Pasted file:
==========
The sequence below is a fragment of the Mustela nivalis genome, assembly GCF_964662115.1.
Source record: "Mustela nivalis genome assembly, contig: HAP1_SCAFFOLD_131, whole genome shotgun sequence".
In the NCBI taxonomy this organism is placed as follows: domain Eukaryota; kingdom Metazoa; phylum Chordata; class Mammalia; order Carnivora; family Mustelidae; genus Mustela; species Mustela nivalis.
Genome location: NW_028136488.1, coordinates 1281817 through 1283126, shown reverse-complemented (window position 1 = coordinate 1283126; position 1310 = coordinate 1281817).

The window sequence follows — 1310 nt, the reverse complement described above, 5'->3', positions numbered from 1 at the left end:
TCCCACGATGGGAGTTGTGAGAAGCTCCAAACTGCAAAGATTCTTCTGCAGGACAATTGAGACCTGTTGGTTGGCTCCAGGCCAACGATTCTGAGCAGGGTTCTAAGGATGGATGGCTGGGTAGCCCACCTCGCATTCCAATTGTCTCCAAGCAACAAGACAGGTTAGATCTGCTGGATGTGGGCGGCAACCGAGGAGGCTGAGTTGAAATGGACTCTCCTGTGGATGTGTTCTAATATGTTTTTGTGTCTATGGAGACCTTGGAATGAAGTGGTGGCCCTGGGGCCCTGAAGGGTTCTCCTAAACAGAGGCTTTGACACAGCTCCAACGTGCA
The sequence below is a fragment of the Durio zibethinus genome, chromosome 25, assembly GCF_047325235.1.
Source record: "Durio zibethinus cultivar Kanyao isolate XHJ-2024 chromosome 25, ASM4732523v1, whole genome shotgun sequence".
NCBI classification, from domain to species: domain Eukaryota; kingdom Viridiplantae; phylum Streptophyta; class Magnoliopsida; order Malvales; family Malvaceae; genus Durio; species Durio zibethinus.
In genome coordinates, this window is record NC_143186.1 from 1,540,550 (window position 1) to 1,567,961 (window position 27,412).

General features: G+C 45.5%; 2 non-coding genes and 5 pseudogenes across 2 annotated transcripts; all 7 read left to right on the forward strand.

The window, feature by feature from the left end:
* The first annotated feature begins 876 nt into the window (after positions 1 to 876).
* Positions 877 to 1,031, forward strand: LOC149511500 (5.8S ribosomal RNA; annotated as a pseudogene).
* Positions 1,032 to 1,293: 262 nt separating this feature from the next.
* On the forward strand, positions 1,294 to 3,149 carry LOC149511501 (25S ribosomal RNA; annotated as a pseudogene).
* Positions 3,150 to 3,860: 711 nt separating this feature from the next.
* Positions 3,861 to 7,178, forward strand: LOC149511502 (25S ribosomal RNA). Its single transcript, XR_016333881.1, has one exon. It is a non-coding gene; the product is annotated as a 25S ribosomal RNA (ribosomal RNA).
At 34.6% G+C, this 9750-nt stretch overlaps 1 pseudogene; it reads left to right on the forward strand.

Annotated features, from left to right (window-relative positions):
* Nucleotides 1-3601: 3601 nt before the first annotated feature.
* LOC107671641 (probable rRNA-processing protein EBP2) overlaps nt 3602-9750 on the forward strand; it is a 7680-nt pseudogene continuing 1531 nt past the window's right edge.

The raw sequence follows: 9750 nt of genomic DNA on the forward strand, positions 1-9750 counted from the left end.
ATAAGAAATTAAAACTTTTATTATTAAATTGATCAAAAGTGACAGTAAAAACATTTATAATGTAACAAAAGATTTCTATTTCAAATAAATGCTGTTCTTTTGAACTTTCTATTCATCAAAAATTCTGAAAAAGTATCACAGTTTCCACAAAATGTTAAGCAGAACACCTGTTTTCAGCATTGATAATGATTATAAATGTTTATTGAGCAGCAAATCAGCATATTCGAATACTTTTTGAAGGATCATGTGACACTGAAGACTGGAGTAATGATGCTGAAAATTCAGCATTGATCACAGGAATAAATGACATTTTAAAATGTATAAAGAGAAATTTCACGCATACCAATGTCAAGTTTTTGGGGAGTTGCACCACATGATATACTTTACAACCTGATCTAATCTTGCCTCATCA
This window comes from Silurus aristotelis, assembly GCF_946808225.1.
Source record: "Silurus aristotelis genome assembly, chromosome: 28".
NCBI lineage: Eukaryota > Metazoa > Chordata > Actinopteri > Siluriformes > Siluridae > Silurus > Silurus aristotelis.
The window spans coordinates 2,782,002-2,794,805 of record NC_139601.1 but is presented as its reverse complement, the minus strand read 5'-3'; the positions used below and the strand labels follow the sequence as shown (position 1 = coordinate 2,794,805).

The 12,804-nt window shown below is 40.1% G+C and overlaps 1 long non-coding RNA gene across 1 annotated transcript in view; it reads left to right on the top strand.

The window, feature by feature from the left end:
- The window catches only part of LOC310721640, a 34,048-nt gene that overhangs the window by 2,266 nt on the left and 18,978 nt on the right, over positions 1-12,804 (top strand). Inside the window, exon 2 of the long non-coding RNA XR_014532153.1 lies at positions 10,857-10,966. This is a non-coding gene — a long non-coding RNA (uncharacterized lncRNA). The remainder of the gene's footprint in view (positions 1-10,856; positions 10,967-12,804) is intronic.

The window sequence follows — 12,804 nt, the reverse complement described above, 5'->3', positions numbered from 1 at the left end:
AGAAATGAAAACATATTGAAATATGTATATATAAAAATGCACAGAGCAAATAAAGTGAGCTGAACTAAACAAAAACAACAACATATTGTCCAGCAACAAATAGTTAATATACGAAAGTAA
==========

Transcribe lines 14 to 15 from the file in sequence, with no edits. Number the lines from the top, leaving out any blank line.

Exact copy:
* Positions 877 to 1,031, forward strand: LOC149511500 (5.8S ribosomal RNA; annotated as a pseudogene).
* Positions 1,032 to 1,293: 262 nt separating this feature from the next.